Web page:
Implications for Fellowships vs. Assistantships

There are different tax implications for graduate fellows and graduate assistants. There are also different implications for domestic and international students. Details of these implications are addressed below.

The interpretation and implementation of the tax laws is the domain of the Internal Revenue Service (IRS). The Graduate School takes no position on the status of a particular taxpayer, nor does it have the authority to dispense tax advice. Students should consult a tax expert for advice. That stated, modest guidance on stipend taxability is provided here.

Graduate Fellows (True Fellow) - Part of the payment (stipends that are used for meals, lodging, non-mandatory medical insurance, travel, personal living expenses or other non-course-related expenses) made to a graduate fellow is taxable income. Other parts of the payment (portions used for tuition and fees required for enrollment or attendance at the University and/or other mandatory fees, such as books, supplies, and equipment required to be used by all students in a particular course of study) are not taxable.

U.S. Citizens
  • According to the IRS, a portion of fellowship (stipend) payments may be subject to income tax.
  • Students who are pursuing a degree may exclude from taxable income the part of the fellowship applied to tuition and fees required for enrollment or attendance or for the purchase of books, supplies, and equipment required for courses.
  • The portion of the fellowship used for room and board or personal items must be reported as taxable income.
  • The IRS does not allow the University to withhold income tax on fellowships. Therefore, a Form W-2 Wage and Tax Statement will not be issued at year end. Consequently, taxes may be owed when a tax return is filed.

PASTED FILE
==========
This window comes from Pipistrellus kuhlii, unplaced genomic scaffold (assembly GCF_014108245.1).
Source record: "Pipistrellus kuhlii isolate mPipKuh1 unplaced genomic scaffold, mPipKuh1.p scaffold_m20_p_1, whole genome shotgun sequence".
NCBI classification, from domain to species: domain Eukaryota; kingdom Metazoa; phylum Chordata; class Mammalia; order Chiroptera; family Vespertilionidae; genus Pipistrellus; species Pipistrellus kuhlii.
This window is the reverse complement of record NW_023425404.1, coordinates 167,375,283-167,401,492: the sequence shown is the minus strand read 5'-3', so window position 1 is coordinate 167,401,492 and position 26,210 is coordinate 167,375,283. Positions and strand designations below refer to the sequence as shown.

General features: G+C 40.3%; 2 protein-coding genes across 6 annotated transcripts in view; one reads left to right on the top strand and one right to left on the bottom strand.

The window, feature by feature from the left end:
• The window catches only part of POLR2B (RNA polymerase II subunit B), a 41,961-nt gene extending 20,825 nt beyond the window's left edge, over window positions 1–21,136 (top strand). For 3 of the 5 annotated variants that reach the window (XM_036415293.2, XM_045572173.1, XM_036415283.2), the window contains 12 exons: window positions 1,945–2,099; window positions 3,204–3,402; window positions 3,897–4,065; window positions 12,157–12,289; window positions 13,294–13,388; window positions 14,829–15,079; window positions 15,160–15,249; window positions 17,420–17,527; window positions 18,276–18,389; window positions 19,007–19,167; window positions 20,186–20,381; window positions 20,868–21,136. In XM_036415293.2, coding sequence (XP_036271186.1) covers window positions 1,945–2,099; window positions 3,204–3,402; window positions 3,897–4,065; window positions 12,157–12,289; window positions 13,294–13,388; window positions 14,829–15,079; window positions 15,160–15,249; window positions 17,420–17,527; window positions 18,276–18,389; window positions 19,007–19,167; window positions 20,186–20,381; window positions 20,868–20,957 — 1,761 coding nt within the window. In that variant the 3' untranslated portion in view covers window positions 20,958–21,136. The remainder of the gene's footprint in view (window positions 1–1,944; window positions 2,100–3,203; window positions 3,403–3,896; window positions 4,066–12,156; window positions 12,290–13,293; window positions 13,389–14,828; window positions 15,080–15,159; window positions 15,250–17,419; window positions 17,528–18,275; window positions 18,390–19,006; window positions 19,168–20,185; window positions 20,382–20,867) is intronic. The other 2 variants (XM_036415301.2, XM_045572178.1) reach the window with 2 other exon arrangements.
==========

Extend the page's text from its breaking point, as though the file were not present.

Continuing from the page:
• Additional information about the taxability of fellowships is provided in Internal Revenue Service Publication 970, Tax Benefits for Education.
International Students
  • According to the IRS, the University must withhold 14 percent federal income tax from fellowship (stipend) payments, unless the student is exempt from tax because of a treaty between his or her country of residence and the United States. The Purdue University Payroll Department will notify international students of the procedures to obtain this exemption.
  • A nonresident alien is required to complete Form 1040NR and return it to the IRS, even if his or her fellowship is exempt from tax.
  • More information about the taxability of fellowship payments to nonresident aliens is provided in IRS Publication #519, U.S. Tax Guide for Aliens.

Graduate Assistants (Fellowships Administered as Assistantships) - Students with fellowships administered as assistantships are considered employees of the university.  Therefore, the salary earned from this position is subject to withholding for income tax, social security, and Medicare tax and is reported on the W-2 at year end.

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